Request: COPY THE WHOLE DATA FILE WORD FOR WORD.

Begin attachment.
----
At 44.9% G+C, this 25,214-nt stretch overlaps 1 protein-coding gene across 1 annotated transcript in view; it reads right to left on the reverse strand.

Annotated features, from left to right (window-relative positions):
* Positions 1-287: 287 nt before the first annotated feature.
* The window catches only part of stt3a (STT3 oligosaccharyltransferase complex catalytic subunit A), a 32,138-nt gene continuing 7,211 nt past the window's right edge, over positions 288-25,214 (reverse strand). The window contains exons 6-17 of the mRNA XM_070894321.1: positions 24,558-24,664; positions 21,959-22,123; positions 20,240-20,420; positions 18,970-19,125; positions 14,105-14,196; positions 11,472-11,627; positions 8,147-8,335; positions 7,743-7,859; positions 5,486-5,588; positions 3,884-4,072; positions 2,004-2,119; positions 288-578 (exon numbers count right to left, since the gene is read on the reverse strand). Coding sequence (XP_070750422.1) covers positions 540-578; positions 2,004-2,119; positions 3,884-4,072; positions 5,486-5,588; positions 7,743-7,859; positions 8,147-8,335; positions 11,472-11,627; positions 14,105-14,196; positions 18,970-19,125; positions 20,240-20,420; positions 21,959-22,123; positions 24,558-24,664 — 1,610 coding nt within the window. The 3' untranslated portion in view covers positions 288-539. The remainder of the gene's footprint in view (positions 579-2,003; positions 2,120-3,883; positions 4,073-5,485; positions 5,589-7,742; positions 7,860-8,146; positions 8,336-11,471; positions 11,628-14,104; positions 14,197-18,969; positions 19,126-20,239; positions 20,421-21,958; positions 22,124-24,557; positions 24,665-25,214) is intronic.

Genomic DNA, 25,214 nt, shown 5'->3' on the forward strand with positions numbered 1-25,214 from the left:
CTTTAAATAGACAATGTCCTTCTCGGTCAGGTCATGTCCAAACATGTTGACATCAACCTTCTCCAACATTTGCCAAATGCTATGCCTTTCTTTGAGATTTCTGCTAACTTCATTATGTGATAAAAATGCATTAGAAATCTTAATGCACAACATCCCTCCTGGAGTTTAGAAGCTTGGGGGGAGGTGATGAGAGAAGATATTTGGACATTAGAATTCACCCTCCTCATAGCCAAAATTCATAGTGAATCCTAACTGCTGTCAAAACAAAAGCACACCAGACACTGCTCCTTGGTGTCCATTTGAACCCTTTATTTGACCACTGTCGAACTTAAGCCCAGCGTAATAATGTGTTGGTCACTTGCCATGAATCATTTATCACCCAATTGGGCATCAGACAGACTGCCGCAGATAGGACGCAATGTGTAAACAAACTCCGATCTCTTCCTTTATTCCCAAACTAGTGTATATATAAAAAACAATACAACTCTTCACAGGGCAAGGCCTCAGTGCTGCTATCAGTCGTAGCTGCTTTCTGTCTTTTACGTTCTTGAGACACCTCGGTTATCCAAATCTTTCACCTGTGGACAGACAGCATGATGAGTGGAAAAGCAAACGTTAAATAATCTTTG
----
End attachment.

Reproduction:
At 44.9% G+C, this 25,214-nt stretch overlaps 1 protein-coding gene across 1 annotated transcript in view; it reads right to left on the reverse strand.

Annotated features, from left to right (window-relative positions):
* Positions 1-287: 287 nt before the first annotated feature.
* The window catches only part of stt3a (STT3 oligosaccharyltransferase complex catalytic subunit A), a 32,138-nt gene continuing 7,211 nt past the window's right edge, over positions 288-25,214 (reverse strand). The window contains exons 6-17 of the mRNA XM_070894321.1: positions 24,558-24,664; positions 21,959-22,123; positions 20,240-20,420; positions 18,970-19,125; positions 14,105-14,196; positions 11,472-11,627; positions 8,147-8,335; positions 7,743-7,859; positions 5,486-5,588; positions 3,884-4,072; positions 2,004-2,119; positions 288-578 (exon numbers count right to left, since the gene is read on the reverse strand). Coding sequence (XP_070750422.1) covers positions 540-578; positions 2,004-2,119; positions 3,884-4,072; positions 5,486-5,588; positions 7,743-7,859; positions 8,147-8,335; positions 11,472-11,627; positions 14,105-14,196; positions 18,970-19,125; positions 20,240-20,420; positions 21,959-22,123; positions 24,558-24,664 — 1,610 coding nt within the window. The 3' untranslated portion in view covers positions 288-539. The remainder of the gene's footprint in view (positions 579-2,003; positions 2,120-3,883; positions 4,073-5,485; positions 5,589-7,742; positions 7,860-8,146; positions 8,336-11,471; positions 11,628-14,104; positions 14,197-18,969; positions 19,126-20,239; positions 20,421-21,958; positions 22,124-24,557; positions 24,665-25,214) is intronic.

Genomic DNA, 25,214 nt, shown 5'->3' on the forward strand with positions numbered 1-25,214 from the left:
CTTTAAATAGACAATGTCCTTCTCGGTCAGGTCATGTCCAAACATGTTGACATCAACCTTCTCCAACATTTGCCAAATGCTATGCCTTTCTTTGAGATTTCTGCTAACTTCATTATGTGATAAAAATGCATTAGAAATCTTAATGCACAACATCCCTCCTGGAGTTTAGAAGCTTGGGGGGAGGTGATGAGAGAAGATATTTGGACATTAGAATTCACCCTCCTCATAGCCAAAATTCATAGTGAATCCTAACTGCTGTCAAAACAAAAGCACACCAGACACTGCTCCTTGGTGTCCATTTGAACCCTTTATTTGACCACTGTCGAACTTAAGCCCAGCGTAATAATGTGTTGGTCACTTGCCATGAATCATTTATCACCCAATTGGGCATCAGACAGACTGCCGCAGATAGGACGCAATGTGTAAACAAACTCCGATCTCTTCCTTTATTCCCAAACTAGTGTATATATAAAAAACAATACAACTCTTCACAGGGCAAGGCCTCAGTGCTGCTATCAGTCGTAGCTGCTTTCTGTCTTTTACGTTCTTGAGACACCTCGGTTATCCAAATCTTTCACCTGTGGACAGACAGCATGATGAGTGGAAAAGCAAACGTTAAATAATCTTTG